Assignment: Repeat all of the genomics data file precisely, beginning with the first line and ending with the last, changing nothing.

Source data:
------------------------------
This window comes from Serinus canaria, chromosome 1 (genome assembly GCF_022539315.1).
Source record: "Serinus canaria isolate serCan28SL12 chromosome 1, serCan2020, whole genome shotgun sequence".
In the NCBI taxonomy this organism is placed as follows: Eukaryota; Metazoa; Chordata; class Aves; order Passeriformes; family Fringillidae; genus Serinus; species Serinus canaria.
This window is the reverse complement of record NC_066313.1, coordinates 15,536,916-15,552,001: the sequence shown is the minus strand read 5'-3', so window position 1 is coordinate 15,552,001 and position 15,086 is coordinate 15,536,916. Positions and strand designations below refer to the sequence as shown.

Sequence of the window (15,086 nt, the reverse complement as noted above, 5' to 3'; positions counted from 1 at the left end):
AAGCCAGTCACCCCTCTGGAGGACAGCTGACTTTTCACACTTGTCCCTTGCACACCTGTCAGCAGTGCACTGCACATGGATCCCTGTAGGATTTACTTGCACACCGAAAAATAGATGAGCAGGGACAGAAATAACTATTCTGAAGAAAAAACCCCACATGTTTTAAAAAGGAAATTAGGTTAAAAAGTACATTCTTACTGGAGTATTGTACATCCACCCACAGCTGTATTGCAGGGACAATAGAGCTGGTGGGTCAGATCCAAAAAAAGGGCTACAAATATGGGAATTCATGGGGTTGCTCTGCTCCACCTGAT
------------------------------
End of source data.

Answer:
This window comes from Serinus canaria, chromosome 1 (genome assembly GCF_022539315.1).
Source record: "Serinus canaria isolate serCan28SL12 chromosome 1, serCan2020, whole genome shotgun sequence".
In the NCBI taxonomy this organism is placed as follows: Eukaryota; Metazoa; Chordata; class Aves; order Passeriformes; family Fringillidae; genus Serinus; species Serinus canaria.
This window is the reverse complement of record NC_066313.1, coordinates 15,536,916-15,552,001: the sequence shown is the minus strand read 5'-3', so window position 1 is coordinate 15,552,001 and position 15,086 is coordinate 15,536,916. Positions and strand designations below refer to the sequence as shown.

Sequence of the window (15,086 nt, the reverse complement as noted above, 5' to 3'; positions counted from 1 at the left end):
AAGCCAGTCACCCCTCTGGAGGACAGCTGACTTTTCACACTTGTCCCTTGCACACCTGTCAGCAGTGCACTGCACATGGATCCCTGTAGGATTTACTTGCACACCGAAAAATAGATGAGCAGGGACAGAAATAACTATTCTGAAGAAAAAACCCCACATGTTTTAAAAAGGAAATTAGGTTAAAAAGTACATTCTTACTGGAGTATTGTACATCCACCCACAGCTGTATTGCAGGGACAATAGAGCTGGTGGGTCAGATCCAAAAAAAGGGCTACAAATATGGGAATTCATGGGGTTGCTCTGCTCCACCTGAT